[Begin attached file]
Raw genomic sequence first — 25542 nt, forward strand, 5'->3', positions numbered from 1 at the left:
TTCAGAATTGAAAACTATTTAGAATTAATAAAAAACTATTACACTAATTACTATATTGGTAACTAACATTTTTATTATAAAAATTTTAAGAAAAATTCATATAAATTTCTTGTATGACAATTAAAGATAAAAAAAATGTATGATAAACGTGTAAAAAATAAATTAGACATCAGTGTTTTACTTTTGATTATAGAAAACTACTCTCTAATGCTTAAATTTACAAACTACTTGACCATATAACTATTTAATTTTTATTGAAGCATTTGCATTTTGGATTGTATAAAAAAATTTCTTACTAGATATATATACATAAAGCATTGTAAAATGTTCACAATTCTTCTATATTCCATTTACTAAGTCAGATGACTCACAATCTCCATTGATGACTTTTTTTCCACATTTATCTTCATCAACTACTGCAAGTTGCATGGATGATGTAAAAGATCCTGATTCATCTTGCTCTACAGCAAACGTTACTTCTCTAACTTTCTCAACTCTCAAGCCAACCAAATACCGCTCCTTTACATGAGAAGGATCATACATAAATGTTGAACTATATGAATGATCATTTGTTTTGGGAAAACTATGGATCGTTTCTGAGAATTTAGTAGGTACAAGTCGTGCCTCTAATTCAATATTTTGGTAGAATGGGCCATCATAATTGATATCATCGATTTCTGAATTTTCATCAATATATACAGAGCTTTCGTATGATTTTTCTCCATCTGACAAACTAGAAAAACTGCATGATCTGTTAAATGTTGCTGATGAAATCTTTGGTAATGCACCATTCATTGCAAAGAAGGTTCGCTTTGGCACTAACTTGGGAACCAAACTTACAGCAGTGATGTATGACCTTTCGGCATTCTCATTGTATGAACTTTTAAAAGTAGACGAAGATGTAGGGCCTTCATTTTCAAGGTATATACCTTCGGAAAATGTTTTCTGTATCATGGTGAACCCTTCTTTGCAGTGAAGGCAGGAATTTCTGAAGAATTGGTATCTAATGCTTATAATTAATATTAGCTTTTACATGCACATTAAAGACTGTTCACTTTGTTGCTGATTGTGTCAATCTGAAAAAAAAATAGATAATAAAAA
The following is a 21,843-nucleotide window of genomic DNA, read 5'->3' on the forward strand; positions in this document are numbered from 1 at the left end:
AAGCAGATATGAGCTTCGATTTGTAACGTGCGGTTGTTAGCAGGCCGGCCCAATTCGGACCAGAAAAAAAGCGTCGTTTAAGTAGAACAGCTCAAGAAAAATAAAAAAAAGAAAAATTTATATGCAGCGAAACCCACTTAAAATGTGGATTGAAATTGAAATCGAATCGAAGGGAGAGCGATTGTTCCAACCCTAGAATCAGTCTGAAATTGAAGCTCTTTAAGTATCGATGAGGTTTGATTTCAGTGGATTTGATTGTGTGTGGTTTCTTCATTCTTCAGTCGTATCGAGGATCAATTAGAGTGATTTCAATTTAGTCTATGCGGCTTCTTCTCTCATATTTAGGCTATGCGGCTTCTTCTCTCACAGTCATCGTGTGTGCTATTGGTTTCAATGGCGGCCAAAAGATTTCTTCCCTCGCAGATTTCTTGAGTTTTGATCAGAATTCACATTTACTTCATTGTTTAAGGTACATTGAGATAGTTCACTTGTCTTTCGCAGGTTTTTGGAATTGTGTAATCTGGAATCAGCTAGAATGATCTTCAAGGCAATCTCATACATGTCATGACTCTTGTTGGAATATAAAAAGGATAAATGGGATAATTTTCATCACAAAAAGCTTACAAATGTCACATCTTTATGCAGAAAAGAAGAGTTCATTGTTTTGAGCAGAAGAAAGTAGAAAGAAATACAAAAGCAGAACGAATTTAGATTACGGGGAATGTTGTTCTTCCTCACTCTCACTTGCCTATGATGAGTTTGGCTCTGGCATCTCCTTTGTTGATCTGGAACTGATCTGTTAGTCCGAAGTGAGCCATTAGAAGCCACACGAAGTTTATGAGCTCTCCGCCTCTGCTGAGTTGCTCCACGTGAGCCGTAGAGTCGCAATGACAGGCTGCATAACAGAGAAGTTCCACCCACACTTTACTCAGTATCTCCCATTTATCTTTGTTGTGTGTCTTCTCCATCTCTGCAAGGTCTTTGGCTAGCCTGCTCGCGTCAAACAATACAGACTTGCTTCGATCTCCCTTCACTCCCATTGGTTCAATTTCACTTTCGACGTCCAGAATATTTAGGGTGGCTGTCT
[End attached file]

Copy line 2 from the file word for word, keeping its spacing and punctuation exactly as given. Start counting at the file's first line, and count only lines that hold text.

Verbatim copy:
TTCAGAATTGAAAACTATTTAGAATTAATAAAAAACTATTACACTAATTACTATATTGGTAACTAACATTTTTATTATAAAAATTTTAAGAAAAATTCATATAAATTTCTTGTATGACAATTAAAGATAAAAAAAATGTATGATAAACGTGTAAAAAATAAATTAGACATCAGTGTTTTACTTTTGATTATAGAAAACTACTCTCTAATGCTTAAATTTACAAACTACTTGACCATATAACTATTTAATTTTTATTGAAGCATTTGCATTTTGGATTGTATAAAAAAATTTCTTACTAGATATATATACATAAAGCATTGTAAAATGTTCACAATTCTTCTATATTCCATTTACTAAGTCAGATGACTCACAATCTCCATTGATGACTTTTTTTCCACATTTATCTTCATCAACTACTGCAAGTTGCATGGATGATGTAAAAGATCCTGATTCATCTTGCTCTACAGCAAACGTTACTTCTCTAACTTTCTCAACTCTCAAGCCAACCAAATACCGCTCCTTTACATGAGAAGGATCATACATAAATGTTGAACTATATGAATGATCATTTGTTTTGGGAAAACTATGGATCGTTTCTGAGAATTTAGTAGGTACAAGTCGTGCCTCTAATTCAATATTTTGGTAGAATGGGCCATCATAATTGATATCATCGATTTCTGAATTTTCATCAATATATACAGAGCTTTCGTATGATTTTTCTCCATCTGACAAACTAGAAAAACTGCATGATCTGTTAAATGTTGCTGATGAAATCTTTGGTAATGCACCATTCATTGCAAAGAAGGTTCGCTTTGGCACTAACTTGGGAACCAAACTTACAGCAGTGATGTATGACCTTTCGGCATTCTCATTGTATGAACTTTTAAAAGTAGACGAAGATGTAGGGCCTTCATTTTCAAGGTATATACCTTCGGAAAATGTTTTCTGTATCATGGTGAACCCTTCTTTGCAGTGAAGGCAGGAATTTCTGAAGAATTGGTATCTAATGCTTATAATTAATATTAGCTTTTACATGCACATTAAAGACTGTTCACTTTGTTGCTGATTGTGTCAATCTGAAAAAAAAATAGATAATAAAAA